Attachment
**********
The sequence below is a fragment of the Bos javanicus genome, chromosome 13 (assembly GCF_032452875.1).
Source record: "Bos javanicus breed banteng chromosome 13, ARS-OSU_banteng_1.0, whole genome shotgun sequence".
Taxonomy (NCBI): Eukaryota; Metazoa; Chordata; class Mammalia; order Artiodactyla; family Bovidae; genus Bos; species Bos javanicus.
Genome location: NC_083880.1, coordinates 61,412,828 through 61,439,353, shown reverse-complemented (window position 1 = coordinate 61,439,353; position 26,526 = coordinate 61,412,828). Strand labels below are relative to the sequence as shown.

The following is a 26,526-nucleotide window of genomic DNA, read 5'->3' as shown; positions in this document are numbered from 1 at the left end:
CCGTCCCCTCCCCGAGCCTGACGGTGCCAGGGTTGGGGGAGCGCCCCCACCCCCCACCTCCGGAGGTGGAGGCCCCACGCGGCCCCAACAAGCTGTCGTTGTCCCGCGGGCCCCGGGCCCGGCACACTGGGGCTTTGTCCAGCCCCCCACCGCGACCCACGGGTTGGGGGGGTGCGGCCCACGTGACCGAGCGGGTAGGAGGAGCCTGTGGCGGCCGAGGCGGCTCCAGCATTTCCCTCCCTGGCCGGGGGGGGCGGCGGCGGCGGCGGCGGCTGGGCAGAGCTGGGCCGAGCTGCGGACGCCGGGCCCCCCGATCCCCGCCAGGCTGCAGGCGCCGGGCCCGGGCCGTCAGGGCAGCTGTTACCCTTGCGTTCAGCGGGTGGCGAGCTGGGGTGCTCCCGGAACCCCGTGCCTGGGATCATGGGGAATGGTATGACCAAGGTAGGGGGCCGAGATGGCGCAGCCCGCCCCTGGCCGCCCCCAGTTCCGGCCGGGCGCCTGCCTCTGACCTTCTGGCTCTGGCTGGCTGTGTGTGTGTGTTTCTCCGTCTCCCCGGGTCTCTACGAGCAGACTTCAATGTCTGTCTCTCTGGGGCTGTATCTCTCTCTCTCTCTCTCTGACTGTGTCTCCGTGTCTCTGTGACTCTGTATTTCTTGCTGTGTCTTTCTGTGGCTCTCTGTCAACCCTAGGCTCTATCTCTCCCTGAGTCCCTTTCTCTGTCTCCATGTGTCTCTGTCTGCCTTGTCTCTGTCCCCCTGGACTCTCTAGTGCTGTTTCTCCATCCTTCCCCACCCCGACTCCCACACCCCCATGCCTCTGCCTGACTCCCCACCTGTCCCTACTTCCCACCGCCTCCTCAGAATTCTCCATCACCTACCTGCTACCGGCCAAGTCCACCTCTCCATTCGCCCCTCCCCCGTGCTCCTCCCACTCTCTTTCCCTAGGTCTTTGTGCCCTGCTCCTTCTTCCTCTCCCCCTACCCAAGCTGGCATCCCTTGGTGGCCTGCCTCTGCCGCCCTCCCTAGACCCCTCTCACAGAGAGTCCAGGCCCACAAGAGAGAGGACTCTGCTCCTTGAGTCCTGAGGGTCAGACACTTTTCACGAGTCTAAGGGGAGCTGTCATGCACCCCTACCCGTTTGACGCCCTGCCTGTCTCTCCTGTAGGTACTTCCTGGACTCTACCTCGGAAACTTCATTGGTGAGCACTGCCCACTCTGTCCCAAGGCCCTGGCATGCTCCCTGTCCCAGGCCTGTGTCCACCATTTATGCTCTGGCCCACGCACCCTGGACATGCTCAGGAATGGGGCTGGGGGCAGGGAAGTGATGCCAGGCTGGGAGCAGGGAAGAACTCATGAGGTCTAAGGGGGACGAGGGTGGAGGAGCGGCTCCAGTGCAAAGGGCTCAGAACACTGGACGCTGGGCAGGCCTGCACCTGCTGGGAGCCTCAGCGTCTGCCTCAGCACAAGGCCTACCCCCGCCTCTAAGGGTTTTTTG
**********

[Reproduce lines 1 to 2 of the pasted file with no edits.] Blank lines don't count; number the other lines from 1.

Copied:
The sequence below is a fragment of the Bos javanicus genome, chromosome 13 (assembly GCF_032452875.1).
Source record: "Bos javanicus breed banteng chromosome 13, ARS-OSU_banteng_1.0, whole genome shotgun sequence".